WASHINGTON – Republicans hoping to unseat Democratic Sen. Barbara Mikulski next year plan to portray her as a politician who relies on out-of-state financial backers to win campaigns.
From 1991 to 1996, 53 percent of Mikulski’s individual campaign contributions of at least $200 have come from outside of Maryland – $480,128 out of $905,608, according to an analysis by the Center for Responsive Politics.
But such reliance on out-of-state money has become the norm in congressional politics, analysts say.
“That is a normal part of politics and political fund- raising,” said Paul Herrnson, a government and politics professor at the University of Maryland and the author of a book on congressional elections.
“People who are getting access to her will give her money from all over the country. These are statewide elected officials who make national policy,” Herrnson said.
On the average, senators who served in Congress last year raised 42.2 percent of their money from out of state from 1991 to 1996.
Out-of-state money has been viewed as either linked to special-interest groups, or as weakening the ties between elected officials and constituents, according to the Center for Responsive Politics.
“Sometimes it is an indication that that person is spending more time listening to others than those in state,” said Kent Cooper, executive director of the center.
And the reliance on out-of-state money is growing. Incumbents raised 61 percent from out-of-state last year, up from the 50 percent in 1994, according to the center’s study.
Mikulski press secretary Rich Fiesta declined to comment on Mikulski’s fund-raising tactics, saying only that she favors campaign finance reform and “relieving the money chase.”
Mikulski ranked 31st out of all senators based on out-of- state individual contributions of $200 or more, according to the center’s 1991-1996 analysis of Federal Election Commission data.
Mikulski’s out-of-state money came primarily from California, $102,338; New York, $97,300; the District of Columbia, $58,791; and Texas, $32,900, according to the center.
Senators who collected higher percentages of out-of-state money include Patrick Leahy, D-Vt., who raised 92 percent from out-of-state, Joseph Biden, Jr., D-Del., with 79.3 percent, and Joseph Lieberman, D-Conn., with 74.1 percent.
Sen. Paul Sarbanes raised 71.7 percent of his funds from out-of-state – $865,859 out of a total raised of $1,207,744 – almost twice as much as Mikulski brought in from non- Marylanders.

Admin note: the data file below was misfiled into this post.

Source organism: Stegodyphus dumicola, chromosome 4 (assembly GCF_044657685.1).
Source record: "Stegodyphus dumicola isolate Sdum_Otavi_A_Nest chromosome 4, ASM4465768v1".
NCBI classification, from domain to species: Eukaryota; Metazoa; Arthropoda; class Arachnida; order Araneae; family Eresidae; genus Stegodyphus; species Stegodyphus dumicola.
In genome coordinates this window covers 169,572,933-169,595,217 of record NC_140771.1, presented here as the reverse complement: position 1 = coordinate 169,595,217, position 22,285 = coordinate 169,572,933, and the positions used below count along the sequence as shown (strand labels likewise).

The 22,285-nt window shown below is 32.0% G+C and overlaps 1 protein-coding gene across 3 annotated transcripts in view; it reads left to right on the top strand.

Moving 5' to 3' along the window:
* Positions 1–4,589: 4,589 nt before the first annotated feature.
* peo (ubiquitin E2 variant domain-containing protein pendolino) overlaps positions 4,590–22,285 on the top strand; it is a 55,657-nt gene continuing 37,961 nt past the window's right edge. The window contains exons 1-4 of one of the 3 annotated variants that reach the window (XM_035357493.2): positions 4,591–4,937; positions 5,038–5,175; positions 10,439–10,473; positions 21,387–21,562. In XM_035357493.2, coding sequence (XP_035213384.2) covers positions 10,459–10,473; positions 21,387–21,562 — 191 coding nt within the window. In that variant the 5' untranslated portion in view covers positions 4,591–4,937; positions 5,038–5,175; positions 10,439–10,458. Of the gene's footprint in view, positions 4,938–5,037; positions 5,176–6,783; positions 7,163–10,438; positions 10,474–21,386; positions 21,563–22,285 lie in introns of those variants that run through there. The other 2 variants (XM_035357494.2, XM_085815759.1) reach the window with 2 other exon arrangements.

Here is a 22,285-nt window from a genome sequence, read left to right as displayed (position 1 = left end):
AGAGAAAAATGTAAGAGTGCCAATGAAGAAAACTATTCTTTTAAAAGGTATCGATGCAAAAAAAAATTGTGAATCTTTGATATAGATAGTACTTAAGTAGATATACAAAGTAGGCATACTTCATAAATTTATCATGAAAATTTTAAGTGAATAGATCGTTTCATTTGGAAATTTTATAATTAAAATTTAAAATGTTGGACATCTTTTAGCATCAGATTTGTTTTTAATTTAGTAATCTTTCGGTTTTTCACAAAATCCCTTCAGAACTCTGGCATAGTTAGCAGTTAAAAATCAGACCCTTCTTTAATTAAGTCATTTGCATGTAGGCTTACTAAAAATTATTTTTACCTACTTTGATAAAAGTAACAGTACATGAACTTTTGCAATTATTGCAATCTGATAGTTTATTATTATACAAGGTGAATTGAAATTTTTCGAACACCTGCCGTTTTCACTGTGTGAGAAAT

Republicans say Mikulski could not raise top money in Maryland alone.
“If she did not go out of state to raise it, then she would not have it,” said Maryland Republican Chairwoman Joyce Terhes.
Terhes contrasted Mikulski to Rep. Wayne Gilchrest, R-Kent County, who will not take any money from outside of his district.
Anne MacKinnon, executive director of the Maryland Democratic Party, said while it is not unusual to raise money from out-of-state while holding a national office, Mikulski’s “voting record, personality and love for Maryland are things that money can’t buy.”
“Senator Mikulski is so strong and so favored, I don’t even think she needs to raise money,” MacKinnon said.
Mikulski’s two announced GOP opponents in next year’s Senate race, John Stafford of Silver Spring and Thomas Scott of Towson, criticized Mikulski for taking so much money from outside of the state.
“I challenge her to send it back, return it,” said Stafford, who said he plans on taking out-of-state money himself unless Mikulski stops accepting such donations. “She has taken money from large, corporate interests, Wall Street and Hollywood.”
Scott said she gets money from New York and California because they are “the centers where people support Ms. Mikulski’s liberal beliefs.”
Top donors to Mikulski’s campaign come from the labor, finance, health, law, defense and business sectors, according to the data.
Herrnson said the campaign for votes takes place in states, and the campaign for resources takes place in Washington, New York and Hollywood.
“Candidates run two campaigns,” Herrnson said. “One for votes, and one for money and other resources.”